by Brittany Cannon
East Tennessee State University: College of Public Health
My first week in Roatan, Honduras has been was quite an eye opening and educational experience.
The first day there I met with a dentist to discuss a dental hygiene educational program and I discovered there was basically "no such thing" as preventative measures regarding dental health here. As with many other countries, dental health is of no concern to the people. If you have to choose between eating rice for a couple of days or having your teeth cleaned, you would most likely pick eating.
A significant dental health issue among the children here is maintenance of of their primary molars. I didn't know the significance of the primary molar until our meeting with the local dentist. The primary molar basically sets the stage for a young person’s entire mouth. A child usually gets his/her first molars six years of age. Well, because preventative dental health measures have not been taught many of the children's teeth have severe decay including their primary molars. When the decay becomes very severe, the solution is to pull the tooth. Although this is a temporary fix for the child in terms of alleviating the pain, it poses huge problems for the child’s permanent teeth development and future dental health. The primary molar is actually an adult tooth and if it gets pulled it will cause the child’s other teeth to become very crowded and grow in incorrectly.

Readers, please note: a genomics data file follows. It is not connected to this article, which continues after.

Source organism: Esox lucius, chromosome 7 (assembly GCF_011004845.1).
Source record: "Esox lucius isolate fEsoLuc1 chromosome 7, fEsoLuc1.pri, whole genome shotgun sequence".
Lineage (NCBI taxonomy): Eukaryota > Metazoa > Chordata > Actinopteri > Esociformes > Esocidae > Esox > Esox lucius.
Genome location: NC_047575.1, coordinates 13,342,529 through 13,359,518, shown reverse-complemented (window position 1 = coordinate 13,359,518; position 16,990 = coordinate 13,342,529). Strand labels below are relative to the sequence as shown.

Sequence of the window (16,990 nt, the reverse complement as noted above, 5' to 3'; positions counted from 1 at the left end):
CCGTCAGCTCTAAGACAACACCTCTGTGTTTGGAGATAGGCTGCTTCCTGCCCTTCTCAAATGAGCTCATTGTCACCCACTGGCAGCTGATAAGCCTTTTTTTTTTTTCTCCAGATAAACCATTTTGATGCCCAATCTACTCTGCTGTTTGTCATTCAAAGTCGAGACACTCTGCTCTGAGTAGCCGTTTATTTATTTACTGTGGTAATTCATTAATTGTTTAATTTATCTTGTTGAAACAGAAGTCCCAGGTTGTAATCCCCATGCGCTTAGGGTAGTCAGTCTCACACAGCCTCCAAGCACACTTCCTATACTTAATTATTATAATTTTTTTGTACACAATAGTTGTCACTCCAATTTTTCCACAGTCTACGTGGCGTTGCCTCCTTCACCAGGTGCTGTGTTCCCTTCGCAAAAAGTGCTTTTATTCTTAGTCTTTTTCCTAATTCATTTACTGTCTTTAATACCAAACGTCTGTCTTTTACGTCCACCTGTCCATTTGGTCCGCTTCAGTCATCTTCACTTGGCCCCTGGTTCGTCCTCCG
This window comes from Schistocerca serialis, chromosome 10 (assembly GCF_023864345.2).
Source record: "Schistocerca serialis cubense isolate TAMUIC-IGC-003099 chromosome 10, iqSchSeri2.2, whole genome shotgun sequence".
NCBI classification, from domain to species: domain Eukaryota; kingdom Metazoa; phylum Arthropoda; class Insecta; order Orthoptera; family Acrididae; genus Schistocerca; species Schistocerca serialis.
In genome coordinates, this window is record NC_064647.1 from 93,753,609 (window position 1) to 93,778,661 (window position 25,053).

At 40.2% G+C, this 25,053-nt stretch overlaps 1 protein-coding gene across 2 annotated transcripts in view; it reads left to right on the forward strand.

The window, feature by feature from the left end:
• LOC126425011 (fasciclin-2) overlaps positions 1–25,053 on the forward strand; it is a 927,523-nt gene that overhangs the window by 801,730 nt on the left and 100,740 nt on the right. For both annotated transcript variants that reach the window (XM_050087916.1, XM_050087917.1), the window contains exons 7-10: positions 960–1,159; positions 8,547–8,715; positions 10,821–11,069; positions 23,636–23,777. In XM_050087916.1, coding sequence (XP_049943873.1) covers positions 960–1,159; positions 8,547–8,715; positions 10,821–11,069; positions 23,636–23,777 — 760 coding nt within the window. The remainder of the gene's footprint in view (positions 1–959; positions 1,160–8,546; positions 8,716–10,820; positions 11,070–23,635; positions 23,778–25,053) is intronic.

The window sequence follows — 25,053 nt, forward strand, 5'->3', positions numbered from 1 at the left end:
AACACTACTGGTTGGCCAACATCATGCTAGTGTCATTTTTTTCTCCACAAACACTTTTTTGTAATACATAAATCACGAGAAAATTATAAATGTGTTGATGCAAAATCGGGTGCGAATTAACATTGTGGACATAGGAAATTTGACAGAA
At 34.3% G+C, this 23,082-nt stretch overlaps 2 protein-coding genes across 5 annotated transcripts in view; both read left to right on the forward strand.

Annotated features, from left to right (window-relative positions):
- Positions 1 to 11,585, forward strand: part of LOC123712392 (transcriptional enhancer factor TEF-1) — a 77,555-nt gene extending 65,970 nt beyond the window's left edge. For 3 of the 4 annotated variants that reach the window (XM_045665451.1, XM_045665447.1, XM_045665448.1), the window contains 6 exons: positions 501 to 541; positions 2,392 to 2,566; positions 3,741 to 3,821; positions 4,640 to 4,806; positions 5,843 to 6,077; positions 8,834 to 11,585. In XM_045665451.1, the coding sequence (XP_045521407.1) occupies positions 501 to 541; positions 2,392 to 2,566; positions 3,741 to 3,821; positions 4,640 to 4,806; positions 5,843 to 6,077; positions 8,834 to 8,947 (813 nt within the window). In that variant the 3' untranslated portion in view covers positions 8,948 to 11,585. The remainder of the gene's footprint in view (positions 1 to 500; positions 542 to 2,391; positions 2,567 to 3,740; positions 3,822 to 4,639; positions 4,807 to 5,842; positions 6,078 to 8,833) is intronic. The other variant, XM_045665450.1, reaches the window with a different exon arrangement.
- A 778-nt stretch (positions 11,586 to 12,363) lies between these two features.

Our job is to gather data on the local school children to quantify the severity of decay in each child’s mouth and report whether the primary molar had been extracted. This data will hopefully aid the dentist in receiving a grant to help address this problem.
Before we collected the data in each classroom we did a dental hygiene educational class. We taught the children why it is important to brush their teeth and why good dental hygiene was important to their overall health. After teaching them the basics of dental health we gave them all tooth brushes. This was one of the most rewarding things I have ever done because when they received their tooth brush they acted like we had handed them a magical toy. They were so excited to show us how they were going to brush their teeth. I really felt this was definitely worth while!
Over the four day period of going into schools we educated 385 children on how to brush their teeth and taught them why they should. They were very eager to learn and it was obvious that they had not received even basic training on this important aspect of health. A lot of the children asked for tooth brushes for their parents! Hopefully we made an impact and my biggest hope is that with the knowledge we provided them they will continue to brush and one day it will become a cultural norm here.